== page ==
Nov 17, 2017

The best affordable Smart Trainers

Good, better, and best: 3 budget-friendly Smart Trainers for your bike

If you've already spent time on a traditional bike trainer, or if you're completely new to indoor cycling, you should be aware of a piece a gear called a Smart Trainer. They transform your indoor workouts into dynamic, fun, and data-rich experiences. However, it's time-consuming to figure out which models deliver the best value  especially on a budget. That's where this article comes in.

UPDATE: For up-to-date recommendations check out our Best Budget Smart Trainers of 2021 article.

This is a list of smart trainers in order of good, better, and best. It starts with the least expensive (yet capable) option, and ends with a model that rivals the performance of best trainers available — yet with a substantially lower price. Whether you're training for a triathlon, Gran Fondo, or you just want to stay fit, read on to learn about the best bang-for-the-buck smart trainers out there.

What is a smart trainer?  

Let's cover the basics...

Indoor trainers (which are referred to as "turbos" in England) attach to the rear of a bike and enable you to ride without moving, so you can do cycling workouts indoors, protected from the weather and dangers of the road.

There's a misconception that all smart trainers are exorbitantly expensive...

Smart trainers have sensors that capture and transmit your workout data via ANT+ and/or Bluetooth. You can then view and record this data with a bike computer, sports watch, smartphone, tablet, or computer.

The benefits truly pay off when you use a cycling program like TrainerRoad or Zwift. In these cases, not only is the smart trainer providing data like power and cadence, it's also electronically adjusting the resistance of the trainer to match the cycling software on your screen. This is what makes it worth the price of admission; instead of tedium, training becomes immersive and engaging.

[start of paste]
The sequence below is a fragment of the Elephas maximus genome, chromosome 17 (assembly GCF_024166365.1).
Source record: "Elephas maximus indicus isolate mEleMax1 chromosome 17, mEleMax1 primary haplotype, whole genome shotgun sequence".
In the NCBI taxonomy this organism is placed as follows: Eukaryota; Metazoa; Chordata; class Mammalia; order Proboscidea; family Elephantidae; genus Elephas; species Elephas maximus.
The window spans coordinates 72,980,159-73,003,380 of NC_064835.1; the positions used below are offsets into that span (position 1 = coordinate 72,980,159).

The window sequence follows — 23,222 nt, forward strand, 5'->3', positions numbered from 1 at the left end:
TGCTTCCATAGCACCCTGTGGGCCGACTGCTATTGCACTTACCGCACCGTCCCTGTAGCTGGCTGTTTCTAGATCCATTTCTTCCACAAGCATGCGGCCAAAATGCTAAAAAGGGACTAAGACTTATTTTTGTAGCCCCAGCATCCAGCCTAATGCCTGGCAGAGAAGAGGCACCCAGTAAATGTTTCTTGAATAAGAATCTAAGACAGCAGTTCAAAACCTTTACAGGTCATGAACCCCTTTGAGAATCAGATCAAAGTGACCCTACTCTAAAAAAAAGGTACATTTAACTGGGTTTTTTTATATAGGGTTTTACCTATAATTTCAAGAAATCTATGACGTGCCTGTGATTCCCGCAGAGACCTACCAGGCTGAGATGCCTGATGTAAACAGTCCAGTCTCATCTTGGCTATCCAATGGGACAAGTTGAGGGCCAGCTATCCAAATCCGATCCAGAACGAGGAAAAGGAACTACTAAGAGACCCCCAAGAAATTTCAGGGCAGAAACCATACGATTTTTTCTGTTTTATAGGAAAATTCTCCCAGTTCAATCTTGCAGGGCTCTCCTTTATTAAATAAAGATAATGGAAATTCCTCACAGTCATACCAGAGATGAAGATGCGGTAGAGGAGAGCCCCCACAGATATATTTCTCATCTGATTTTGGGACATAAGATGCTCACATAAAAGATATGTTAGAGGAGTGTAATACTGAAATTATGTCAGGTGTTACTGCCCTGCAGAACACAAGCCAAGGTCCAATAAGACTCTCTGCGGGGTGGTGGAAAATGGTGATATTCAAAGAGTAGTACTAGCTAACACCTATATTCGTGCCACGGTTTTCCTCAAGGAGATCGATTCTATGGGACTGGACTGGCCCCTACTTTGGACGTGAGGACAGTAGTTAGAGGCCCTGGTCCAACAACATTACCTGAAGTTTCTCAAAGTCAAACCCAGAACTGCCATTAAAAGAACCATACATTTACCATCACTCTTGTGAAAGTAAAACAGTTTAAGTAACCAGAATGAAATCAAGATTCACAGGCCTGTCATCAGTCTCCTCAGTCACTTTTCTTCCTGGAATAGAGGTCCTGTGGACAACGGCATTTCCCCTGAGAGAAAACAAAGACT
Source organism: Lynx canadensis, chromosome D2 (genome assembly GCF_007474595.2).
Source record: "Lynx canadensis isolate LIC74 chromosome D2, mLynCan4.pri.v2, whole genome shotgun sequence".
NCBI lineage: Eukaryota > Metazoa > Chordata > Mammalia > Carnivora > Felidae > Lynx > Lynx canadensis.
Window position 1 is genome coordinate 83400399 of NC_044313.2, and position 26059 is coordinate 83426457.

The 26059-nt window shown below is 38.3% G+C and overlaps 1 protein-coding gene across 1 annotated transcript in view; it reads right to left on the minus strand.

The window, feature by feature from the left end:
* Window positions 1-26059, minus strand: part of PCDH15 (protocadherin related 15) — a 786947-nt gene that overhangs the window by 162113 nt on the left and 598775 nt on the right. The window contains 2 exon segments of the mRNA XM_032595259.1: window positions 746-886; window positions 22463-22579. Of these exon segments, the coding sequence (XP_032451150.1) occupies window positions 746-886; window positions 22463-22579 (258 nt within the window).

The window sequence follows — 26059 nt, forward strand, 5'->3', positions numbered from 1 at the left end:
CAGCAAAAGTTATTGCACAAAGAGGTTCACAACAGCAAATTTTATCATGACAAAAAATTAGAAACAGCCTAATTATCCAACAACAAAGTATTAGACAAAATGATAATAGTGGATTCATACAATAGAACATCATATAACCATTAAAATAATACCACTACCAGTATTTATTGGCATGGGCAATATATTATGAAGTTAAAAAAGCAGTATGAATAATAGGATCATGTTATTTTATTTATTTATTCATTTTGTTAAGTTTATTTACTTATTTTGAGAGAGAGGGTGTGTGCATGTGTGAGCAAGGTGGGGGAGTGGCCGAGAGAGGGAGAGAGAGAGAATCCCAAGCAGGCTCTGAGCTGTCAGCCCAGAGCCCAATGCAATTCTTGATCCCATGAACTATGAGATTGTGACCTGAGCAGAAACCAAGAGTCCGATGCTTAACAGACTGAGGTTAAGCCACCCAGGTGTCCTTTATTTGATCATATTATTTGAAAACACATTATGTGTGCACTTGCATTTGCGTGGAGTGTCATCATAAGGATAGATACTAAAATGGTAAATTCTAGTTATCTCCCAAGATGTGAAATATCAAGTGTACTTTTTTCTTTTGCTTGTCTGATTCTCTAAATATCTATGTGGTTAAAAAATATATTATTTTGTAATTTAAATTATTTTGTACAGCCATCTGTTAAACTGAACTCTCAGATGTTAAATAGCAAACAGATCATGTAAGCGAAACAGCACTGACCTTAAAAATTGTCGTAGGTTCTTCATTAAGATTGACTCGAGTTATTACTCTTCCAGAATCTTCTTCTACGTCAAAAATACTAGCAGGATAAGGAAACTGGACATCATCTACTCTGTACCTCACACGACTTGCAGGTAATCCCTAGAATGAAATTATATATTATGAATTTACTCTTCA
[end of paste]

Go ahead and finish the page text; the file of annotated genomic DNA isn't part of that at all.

The best entry-level smart trainer:

The Elite QUBO Digital Smart B+

The rear wheel of a road bike in the QUBO Digital Smart B+ smart trainer

There's a misconception that all smart trainers are exorbitantly expensive. For example, one of the most popular traditional trainers, or "dumb trainers", is the CycleOps Fluid2 which sells for $299 USD. The Elite QUBO Digital Smart B+ is a full-featured smart trainer with electronic resistance, and it costs $150 more. Not a trivial difference in price, but close enough to be within reach. 

Note: pricing on these trainers can vary considerably in different parts of the world.

While the Digital Smart B+ is impressive for its price, your expectations must be realistic. There are drawbacks: inaccurate power, cadence, and distance data, cumbersome included software, etc. Plus, this model is a couple years old, so you're not getting the latest and greatest. But at this price, it's still an attractive option. Simply put: it's the most inexpensive smart trainer that gets good reviews from reliable sources.

The Elite QUBO Digital Smart B+ is a "wheel-on" trainer, which means the back wheel of your bike is mounted to the unit. You don't have to fuss with removing a wheel, but it will add wear to your tire, and it won't have as realistic of a ride feel. The other kind of trainers (direct-drive) more accurately recreate the feeling of inertia, whereas wheel-on trainers slow down much faster when you stop pedaling. You can learn the most important details of smart-trainer tech in our Understanding Bike Trainer Tech article.

When shopping for the Elite QUBO Digital Smart B+, be sure to confirm that the product name is an exact match. Elite has several models with very similar names, which can create confusion. In the event that this model isn't available, unfortunately, there isn't another option near its price worthy of recommendation. If this is the case, we suggest jumping up to a mid-level trainer.

The best mid-level smart trainer:


A road bike in the Wahoo KICKR SNAP wheel-on smart trainer